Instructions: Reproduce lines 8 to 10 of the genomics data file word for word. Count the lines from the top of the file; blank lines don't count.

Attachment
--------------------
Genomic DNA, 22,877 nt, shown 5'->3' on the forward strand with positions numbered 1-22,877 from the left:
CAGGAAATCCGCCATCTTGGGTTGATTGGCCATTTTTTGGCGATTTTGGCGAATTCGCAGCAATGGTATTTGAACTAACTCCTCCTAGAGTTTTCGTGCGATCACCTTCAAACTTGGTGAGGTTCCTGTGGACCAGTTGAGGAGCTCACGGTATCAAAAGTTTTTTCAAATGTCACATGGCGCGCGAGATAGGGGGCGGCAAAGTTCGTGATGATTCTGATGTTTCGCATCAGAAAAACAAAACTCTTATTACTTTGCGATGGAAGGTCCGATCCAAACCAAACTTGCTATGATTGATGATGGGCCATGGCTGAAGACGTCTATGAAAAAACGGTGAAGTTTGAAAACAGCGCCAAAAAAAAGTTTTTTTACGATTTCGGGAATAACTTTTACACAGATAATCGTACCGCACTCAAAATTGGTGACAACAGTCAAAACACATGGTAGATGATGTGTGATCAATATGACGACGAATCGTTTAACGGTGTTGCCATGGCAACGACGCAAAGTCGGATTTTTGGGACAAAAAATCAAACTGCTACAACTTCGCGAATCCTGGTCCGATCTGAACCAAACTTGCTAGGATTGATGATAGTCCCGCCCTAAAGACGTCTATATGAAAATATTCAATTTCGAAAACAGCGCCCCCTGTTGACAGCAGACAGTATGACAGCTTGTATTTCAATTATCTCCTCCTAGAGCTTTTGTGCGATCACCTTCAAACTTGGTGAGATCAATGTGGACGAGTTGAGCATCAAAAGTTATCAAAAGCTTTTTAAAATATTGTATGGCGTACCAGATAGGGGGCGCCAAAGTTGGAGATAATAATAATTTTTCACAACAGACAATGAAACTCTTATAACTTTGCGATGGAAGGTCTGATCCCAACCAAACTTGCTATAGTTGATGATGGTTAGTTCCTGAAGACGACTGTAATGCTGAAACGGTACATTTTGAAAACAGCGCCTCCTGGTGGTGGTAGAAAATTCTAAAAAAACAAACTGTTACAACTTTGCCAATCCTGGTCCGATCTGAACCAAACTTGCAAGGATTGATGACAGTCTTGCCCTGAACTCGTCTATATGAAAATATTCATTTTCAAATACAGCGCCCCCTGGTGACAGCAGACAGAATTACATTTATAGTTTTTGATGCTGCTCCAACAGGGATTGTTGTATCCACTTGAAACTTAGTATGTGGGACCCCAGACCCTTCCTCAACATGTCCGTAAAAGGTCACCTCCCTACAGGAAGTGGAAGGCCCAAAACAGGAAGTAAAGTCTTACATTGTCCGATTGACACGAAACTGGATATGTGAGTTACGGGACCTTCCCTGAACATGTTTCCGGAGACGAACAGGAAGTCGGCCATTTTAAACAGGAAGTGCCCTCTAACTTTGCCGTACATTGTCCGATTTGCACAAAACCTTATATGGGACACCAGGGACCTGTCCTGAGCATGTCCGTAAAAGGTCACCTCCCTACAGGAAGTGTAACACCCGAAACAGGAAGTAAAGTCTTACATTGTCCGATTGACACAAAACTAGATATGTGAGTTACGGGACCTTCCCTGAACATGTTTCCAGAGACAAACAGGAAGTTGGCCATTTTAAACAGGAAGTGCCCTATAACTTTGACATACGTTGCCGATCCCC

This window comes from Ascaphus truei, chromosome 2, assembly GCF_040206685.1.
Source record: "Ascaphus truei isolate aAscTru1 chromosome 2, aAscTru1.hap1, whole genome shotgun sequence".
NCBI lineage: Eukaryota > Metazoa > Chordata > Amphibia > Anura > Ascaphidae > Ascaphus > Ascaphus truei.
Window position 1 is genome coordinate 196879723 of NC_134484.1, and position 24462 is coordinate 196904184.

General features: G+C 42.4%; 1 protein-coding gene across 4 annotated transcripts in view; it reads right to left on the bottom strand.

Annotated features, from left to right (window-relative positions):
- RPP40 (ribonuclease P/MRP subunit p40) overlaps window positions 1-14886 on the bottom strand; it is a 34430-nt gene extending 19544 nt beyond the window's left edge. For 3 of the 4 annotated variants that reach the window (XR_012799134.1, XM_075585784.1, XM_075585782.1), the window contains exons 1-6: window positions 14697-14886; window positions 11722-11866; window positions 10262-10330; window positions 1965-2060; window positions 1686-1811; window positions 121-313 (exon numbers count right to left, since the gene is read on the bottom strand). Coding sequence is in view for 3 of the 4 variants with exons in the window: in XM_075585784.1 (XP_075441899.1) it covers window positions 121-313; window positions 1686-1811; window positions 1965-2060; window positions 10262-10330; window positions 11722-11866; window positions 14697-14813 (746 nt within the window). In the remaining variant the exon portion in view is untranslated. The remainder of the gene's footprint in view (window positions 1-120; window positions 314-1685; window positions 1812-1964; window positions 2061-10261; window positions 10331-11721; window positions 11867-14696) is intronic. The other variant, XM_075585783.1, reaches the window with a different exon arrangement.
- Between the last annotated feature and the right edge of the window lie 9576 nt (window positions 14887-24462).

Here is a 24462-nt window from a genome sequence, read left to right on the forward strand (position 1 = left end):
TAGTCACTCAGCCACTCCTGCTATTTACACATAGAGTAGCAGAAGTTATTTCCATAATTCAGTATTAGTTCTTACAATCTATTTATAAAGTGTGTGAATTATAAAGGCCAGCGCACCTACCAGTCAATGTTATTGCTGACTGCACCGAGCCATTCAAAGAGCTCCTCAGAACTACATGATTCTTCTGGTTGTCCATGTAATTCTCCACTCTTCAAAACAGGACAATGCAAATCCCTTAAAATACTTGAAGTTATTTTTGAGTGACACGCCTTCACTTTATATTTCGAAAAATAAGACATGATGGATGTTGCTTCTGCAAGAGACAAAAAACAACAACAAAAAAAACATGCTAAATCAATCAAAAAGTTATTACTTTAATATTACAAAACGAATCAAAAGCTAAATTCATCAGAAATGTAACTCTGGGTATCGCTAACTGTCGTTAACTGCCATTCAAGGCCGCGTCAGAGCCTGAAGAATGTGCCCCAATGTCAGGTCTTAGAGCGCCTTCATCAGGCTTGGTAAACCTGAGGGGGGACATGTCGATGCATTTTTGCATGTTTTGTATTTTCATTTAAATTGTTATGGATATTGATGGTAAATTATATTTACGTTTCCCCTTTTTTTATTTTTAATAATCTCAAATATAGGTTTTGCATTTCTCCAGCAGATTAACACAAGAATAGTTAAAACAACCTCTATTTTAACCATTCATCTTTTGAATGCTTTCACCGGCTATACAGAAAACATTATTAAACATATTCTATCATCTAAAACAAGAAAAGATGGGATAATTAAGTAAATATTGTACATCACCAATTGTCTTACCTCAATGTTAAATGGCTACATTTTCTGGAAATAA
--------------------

Annotated features, from left to right (window-relative positions):
- RPP40 (ribonuclease P/MRP subunit p40) overlaps window positions 1-14886 on the bottom strand; it is a 34430-nt gene extending 19544 nt beyond the window's left edge. For 3 of the 4 annotated variants that reach the window (XR_012799134.1, XM_075585784.1, XM_075585782.1), the window contains exons 1-6: window positions 14697-14886; window positions 11722-11866; window positions 10262-10330; window positions 1965-2060; window positions 1686-1811; window positions 121-313 (exon numbers count right to left, since the gene is read on the bottom strand). Coding sequence is in view for 3 of the 4 variants with exons in the window: in XM_075585784.1 (XP_075441899.1) it covers window positions 121-313; window positions 1686-1811; window positions 1965-2060; window positions 10262-10330; window positions 11722-11866; window positions 14697-14813 (746 nt within the window). In the remaining variant the exon portion in view is untranslated. The remainder of the gene's footprint in view (window positions 1-120; window positions 314-1685; window positions 1812-1964; window positions 2061-10261; window positions 10331-11721; window positions 11867-14696) is intronic. The other variant, XM_075585783.1, reaches the window with a different exon arrangement.
- Between the last annotated feature and the right edge of the window lie 9576 nt (window positions 14887-24462).